The importance of consistency in decision-making has been increasingly recognised in English administrative law. The Supreme Court’s recent judgment in Gallaher, in which consistency is said not to be a free-standing administrative law principle, is thus both surprising and questionable.
Twelve years ago, the Court of Appeal said—in R (Association of British Civilian Internees (Far East Region)) v Secretary of State for Defence  EWCA Civ 473—that, given its perceived deficiencies when viewed alongside the proportionality doctrine, it was difficult to see ‘what justification there now is for retaining the Wednesbury test’. However, said the … Continue reading Q: How many Supreme Court Justices does it take to perform the Wednesbury doctrine’s burial rites? A: More than five
I am pleased to be able to share a near-final draft of my chapter in The Scope and Intensity of Substantive Judicial Review: Traversing Taggart’s Rainbow. The book is a collection of essays, inspired by the work of the late Professor Michael Taggart, and edited by Hanna Wilberg and me. It will be published shortly … Continue reading Book chapter: From Bifurcation to Calibration — Twin-Track Deference and the Culture of Justification
The recent decision of the UK Supreme Court in Pham v Secretary of State for the Home Department  UKSC 19 marks a turning-point in the role of proportionality as a common-law ground of judicial review. Although the case did not ultimately turn upon proportionality, the judgments contain detailed discussion of the doctrine, and evidence … Continue reading Proportionality and contextualism in common-law review: The Supreme Court’s judgment in Pham
I posted here about the decision of Stewart J in R (Rotherham Metropolitan Borough Council) v Secretary of State for Business, Innovation and Skills. The case concerns a challenge to the lawfulness of UK Government allocations of EU funds to different parts of the UK, the essential argument being that the basis upon which such allocations were made … Continue reading The Rotherham case in the Supreme Court: Deference, reasonableness and proportionality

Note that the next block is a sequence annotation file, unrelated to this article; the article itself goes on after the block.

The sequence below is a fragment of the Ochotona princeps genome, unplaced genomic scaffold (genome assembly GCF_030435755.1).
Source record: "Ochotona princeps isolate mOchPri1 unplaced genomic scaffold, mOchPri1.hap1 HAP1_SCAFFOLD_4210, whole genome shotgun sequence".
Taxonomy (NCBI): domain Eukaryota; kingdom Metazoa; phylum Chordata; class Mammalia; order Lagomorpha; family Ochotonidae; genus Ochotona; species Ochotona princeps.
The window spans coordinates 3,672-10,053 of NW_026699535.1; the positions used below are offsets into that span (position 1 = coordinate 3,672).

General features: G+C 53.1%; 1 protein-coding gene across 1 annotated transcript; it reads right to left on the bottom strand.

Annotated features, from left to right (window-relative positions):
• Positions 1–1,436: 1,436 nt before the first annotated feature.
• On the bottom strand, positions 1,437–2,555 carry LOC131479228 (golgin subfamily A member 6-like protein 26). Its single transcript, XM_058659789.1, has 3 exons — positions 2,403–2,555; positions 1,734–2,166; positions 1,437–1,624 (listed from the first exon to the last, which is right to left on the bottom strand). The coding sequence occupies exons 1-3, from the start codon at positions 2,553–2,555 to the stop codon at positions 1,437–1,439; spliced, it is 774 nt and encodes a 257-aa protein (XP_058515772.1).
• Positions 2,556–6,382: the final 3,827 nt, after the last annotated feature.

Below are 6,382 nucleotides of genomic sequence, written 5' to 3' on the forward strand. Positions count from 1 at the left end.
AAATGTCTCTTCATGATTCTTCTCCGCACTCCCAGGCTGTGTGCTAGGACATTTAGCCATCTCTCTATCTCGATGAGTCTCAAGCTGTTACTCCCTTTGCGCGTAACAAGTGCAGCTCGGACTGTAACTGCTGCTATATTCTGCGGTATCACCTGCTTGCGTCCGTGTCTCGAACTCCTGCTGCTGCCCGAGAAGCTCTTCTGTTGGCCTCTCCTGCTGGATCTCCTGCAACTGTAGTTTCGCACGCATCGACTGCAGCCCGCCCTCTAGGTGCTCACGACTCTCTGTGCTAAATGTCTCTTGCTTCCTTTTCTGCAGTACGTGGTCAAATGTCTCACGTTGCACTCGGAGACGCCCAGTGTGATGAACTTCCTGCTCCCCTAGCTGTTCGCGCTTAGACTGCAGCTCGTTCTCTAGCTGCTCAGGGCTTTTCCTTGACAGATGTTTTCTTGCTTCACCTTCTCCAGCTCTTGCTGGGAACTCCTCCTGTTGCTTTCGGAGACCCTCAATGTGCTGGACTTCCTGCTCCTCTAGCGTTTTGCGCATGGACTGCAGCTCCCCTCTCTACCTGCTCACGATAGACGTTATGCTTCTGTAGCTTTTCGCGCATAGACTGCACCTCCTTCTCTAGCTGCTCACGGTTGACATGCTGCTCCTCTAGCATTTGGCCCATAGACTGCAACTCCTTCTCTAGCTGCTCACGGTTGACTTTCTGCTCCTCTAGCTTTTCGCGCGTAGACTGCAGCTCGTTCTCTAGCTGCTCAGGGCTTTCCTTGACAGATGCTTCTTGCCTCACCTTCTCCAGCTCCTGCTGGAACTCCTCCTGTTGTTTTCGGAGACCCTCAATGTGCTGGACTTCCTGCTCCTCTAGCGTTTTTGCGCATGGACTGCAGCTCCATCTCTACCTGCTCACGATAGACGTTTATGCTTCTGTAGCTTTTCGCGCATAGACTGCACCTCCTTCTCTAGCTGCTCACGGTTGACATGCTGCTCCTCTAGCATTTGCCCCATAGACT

The Supreme Court’s judgment in R (Carlile) v Secretary of State for the Home Department  UKSC 60 (press summary) (judgment) raises some interesting and significant points about the role of the courts when applying the proportionality test in cases concerning interferences with qualified human rights. The central question was whether the Home Secretary had … Continue reading Human rights, proportionality and the judicial function: R (Carlile) v Home Secretary in the Supreme Court
In my first post on section 19 of the Immigration Act 2014, I explained that it sets out to modify the way in which courts and tribunals determine immigration cases. It does so by directing judges to have regard to certain considerations when adverse immigration decisions are challenged in reliance upon the right to respect for private … Continue reading The Immigration Act 2014: Judicial review, proportionality and democratic deference
In its recent decision in R (Rotherham MBC) v Secretary of State for Business, Innovation & Skills  EWHC 232 (Admin), the Administrative Court considered a challenge, brought by several local authorities, to decisions concerning the allocation of EU structural funding as between the four constituent countries of the UK and as between English regions. … Continue reading The super-Wednesbury principle is alive and well: R (Rotherham MBC) v Business Secretary
The Government has made no secret of its determination to make it harder for foreign criminals to resist deportation on the ground that it would infringe their right to private and family life under Article 8 ECHR. It is no surprise, therefore, that this is one of the issues to be tackled in the Immigration … Continue reading The Queen’s Speech, the Immigration Bill and Article 8 ECHR
Sir Philip Sales has an interesting piece in the latest edition of the Law Quarterly Review. In “Rationality, Proportionality and the Development of the Law” (2013) 129 LQR 223, Sales responds to the argument—advanced perhaps most robustly by Paul Craig—that the Wednesbury doctrine of unreasonableness should be supplanted by the proportionality test. As such, Sales … Continue reading Does the ultra vires doctrine prevent courts from replacing Wednesbury review with proportionality?